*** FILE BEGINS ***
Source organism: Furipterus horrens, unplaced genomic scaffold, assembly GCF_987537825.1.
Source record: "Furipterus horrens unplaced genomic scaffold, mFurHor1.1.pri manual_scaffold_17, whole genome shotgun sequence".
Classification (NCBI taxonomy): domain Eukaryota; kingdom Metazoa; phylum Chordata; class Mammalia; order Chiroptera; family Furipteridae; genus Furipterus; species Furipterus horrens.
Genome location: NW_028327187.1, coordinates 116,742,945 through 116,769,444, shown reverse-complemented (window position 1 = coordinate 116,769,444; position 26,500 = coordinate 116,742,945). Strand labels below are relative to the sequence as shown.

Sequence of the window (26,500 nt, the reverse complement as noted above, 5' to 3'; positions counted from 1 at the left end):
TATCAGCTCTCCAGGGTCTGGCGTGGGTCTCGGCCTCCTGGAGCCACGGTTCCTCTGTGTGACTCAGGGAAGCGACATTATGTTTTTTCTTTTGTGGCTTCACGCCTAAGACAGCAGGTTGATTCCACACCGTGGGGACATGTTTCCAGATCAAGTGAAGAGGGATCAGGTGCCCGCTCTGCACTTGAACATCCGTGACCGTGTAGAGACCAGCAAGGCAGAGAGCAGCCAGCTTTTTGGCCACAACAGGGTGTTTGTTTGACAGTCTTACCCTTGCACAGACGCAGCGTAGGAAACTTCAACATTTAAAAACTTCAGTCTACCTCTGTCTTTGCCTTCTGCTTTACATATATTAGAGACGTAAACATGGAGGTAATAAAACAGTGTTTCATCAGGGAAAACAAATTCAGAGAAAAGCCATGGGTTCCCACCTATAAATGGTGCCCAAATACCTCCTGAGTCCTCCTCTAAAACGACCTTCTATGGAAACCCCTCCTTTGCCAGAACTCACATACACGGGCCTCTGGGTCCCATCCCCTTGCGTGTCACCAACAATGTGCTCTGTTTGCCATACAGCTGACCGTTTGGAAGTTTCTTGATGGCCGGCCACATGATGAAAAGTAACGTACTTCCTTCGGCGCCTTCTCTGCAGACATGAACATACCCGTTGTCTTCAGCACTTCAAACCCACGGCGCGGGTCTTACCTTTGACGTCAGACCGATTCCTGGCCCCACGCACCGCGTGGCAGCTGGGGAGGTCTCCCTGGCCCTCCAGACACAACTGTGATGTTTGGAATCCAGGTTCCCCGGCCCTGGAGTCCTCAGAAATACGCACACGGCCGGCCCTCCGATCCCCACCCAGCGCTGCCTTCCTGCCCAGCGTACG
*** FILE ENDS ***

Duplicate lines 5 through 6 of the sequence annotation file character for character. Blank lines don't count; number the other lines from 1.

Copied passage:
Sequence of the window (26,500 nt, the reverse complement as noted above, 5' to 3'; positions counted from 1 at the left end):
TATCAGCTCTCCAGGGTCTGGCGTGGGTCTCGGCCTCCTGGAGCCACGGTTCCTCTGTGTGACTCAGGGAAGCGACATTATGTTTTTTCTTTTGTGGCTTCACGCCTAAGACAGCAGGTTGATTCCACACCGTGGGGACATGTTTCCAGATCAAGTGAAGAGGGATCAGGTGCCCGCTCTGCACTTGAACATCCGTGACCGTGTAGAGACCAGCAAGGCAGAGAGCAGCCAGCTTTTTGGCCACAACAGGGTGTTTGTTTGACAGTCTTACCCTTGCACAGACGCAGCGTAGGAAACTTCAACATTTAAAAACTTCAGTCTACCTCTGTCTTTGCCTTCTGCTTTACATATATTAGAGACGTAAACATGGAGGTAATAAAACAGTGTTTCATCAGGGAAAACAAATTCAGAGAAAAGCCATGGGTTCCCACCTATAAATGGTGCCCAAATACCTCCTGAGTCCTCCTCTAAAACGACCTTCTATGGAAACCCCTCCTTTGCCAGAACTCACATACACGGGCCTCTGGGTCCCATCCCCTTGCGTGTCACCAACAATGTGCTCTGTTTGCCATACAGCTGACCGTTTGGAAGTTTCTTGATGGCCGGCCACATGATGAAAAGTAACGTACTTCCTTCGGCGCCTTCTCTGCAGACATGAACATACCCGTTGTCTTCAGCACTTCAAACCCACGGCGCGGGTCTTACCTTTGACGTCAGACCGATTCCTGGCCCCACGCACCGCGTGGCAGCTGGGGAGGTCTCCCTGGCCCTCCAGACACAACTGTGATGTTTGGAATCCAGGTTCCCCGGCCCTGGAGTCCTCAGAAATACGCACACGGCCGGCCCTCCGATCCCCACCCAGCGCTGCCTTCCTGCCCAGCGTACG